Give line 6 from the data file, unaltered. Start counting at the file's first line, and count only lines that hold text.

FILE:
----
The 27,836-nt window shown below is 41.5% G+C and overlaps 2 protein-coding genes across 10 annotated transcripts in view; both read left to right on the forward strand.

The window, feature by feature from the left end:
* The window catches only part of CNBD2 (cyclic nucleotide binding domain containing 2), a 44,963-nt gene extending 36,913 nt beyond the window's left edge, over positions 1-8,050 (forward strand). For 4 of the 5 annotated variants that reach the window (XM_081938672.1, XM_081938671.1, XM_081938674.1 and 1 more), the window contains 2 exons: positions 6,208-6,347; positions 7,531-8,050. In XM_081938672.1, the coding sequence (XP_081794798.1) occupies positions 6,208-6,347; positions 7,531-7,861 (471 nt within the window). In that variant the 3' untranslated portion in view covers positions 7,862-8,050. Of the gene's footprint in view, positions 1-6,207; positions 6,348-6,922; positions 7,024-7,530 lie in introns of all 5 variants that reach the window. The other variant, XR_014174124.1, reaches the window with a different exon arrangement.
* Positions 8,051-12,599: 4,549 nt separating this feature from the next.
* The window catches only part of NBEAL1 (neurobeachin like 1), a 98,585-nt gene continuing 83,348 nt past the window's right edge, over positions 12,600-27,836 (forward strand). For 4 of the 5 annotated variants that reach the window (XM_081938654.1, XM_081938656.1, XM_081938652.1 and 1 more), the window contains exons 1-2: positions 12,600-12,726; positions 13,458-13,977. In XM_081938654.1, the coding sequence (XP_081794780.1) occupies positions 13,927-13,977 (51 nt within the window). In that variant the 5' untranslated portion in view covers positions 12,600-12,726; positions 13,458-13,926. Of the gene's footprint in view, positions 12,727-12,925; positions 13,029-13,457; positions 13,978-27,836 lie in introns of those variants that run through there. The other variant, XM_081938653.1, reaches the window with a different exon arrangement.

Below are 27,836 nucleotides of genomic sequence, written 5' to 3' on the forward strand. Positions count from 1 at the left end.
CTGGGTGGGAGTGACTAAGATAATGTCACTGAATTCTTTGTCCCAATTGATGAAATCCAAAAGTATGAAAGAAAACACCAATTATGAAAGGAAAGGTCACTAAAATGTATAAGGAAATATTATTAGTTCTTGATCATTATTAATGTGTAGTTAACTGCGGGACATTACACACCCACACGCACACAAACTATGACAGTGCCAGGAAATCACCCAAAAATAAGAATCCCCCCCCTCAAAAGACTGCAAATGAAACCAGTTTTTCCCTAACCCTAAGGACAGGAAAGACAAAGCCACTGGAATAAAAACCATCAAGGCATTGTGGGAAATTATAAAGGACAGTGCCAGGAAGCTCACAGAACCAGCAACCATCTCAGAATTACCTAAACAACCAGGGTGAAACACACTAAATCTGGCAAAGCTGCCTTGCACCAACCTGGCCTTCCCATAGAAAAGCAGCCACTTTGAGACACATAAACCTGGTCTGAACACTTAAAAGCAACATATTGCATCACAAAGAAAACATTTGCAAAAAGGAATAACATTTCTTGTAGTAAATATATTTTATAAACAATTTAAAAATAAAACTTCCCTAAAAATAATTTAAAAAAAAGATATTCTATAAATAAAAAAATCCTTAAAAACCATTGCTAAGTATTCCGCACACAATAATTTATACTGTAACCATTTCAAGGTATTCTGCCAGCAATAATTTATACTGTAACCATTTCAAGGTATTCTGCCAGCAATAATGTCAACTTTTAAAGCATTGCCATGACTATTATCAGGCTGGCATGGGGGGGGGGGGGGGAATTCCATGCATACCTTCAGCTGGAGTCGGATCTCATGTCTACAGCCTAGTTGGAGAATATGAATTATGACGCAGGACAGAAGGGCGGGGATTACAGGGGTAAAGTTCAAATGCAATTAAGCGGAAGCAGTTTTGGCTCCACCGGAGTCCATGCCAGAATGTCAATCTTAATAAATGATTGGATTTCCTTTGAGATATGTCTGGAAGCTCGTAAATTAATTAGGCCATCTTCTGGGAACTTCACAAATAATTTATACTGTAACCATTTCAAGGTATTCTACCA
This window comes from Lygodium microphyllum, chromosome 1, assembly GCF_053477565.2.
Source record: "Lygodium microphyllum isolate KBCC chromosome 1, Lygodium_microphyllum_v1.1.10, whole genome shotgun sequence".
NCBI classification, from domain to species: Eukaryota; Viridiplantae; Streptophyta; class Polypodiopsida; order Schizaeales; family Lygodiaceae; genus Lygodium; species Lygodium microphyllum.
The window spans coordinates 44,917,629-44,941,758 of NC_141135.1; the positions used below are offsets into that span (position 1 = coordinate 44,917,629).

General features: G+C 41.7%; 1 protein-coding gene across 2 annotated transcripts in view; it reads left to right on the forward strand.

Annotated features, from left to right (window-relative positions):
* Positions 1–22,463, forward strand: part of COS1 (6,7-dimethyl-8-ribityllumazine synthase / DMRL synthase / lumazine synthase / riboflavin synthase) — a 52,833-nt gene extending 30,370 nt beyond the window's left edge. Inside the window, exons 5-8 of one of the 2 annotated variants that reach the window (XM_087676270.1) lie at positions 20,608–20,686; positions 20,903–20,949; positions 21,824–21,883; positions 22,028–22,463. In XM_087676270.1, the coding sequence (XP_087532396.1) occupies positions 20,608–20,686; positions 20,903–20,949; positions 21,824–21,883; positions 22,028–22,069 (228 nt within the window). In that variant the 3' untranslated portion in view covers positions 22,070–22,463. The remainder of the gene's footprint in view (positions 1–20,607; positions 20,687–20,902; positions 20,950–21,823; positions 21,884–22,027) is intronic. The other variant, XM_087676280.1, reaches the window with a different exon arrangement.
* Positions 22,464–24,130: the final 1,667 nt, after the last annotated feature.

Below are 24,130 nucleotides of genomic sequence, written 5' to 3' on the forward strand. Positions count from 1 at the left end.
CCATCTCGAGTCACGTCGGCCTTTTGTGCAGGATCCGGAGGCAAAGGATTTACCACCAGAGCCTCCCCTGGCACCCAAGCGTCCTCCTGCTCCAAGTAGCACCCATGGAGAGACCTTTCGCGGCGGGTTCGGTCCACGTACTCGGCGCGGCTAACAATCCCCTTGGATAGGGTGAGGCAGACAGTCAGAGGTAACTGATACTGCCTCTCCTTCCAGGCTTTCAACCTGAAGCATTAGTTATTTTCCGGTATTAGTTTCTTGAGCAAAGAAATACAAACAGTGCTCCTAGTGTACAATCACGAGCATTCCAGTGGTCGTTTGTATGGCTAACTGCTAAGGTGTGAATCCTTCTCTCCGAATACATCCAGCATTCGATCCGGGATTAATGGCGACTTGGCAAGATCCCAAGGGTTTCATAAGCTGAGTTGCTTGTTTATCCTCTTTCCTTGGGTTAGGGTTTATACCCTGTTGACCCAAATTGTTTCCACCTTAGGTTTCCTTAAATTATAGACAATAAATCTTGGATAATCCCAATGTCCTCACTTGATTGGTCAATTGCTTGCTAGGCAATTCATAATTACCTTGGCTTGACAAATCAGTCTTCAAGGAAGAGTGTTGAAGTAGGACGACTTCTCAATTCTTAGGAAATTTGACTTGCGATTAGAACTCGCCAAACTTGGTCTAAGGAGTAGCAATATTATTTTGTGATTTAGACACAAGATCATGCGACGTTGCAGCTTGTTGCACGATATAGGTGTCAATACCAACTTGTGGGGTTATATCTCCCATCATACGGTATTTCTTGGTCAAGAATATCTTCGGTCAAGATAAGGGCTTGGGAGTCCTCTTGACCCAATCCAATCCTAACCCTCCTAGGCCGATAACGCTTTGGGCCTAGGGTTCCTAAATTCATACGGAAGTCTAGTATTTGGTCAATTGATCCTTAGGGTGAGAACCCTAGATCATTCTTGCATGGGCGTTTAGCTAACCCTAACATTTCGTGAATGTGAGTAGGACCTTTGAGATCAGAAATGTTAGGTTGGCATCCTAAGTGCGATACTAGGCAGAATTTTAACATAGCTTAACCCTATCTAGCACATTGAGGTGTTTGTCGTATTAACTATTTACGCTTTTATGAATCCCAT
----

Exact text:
Below are 27,836 nucleotides of genomic sequence, written 5' to 3' on the forward strand. Positions count from 1 at the left end.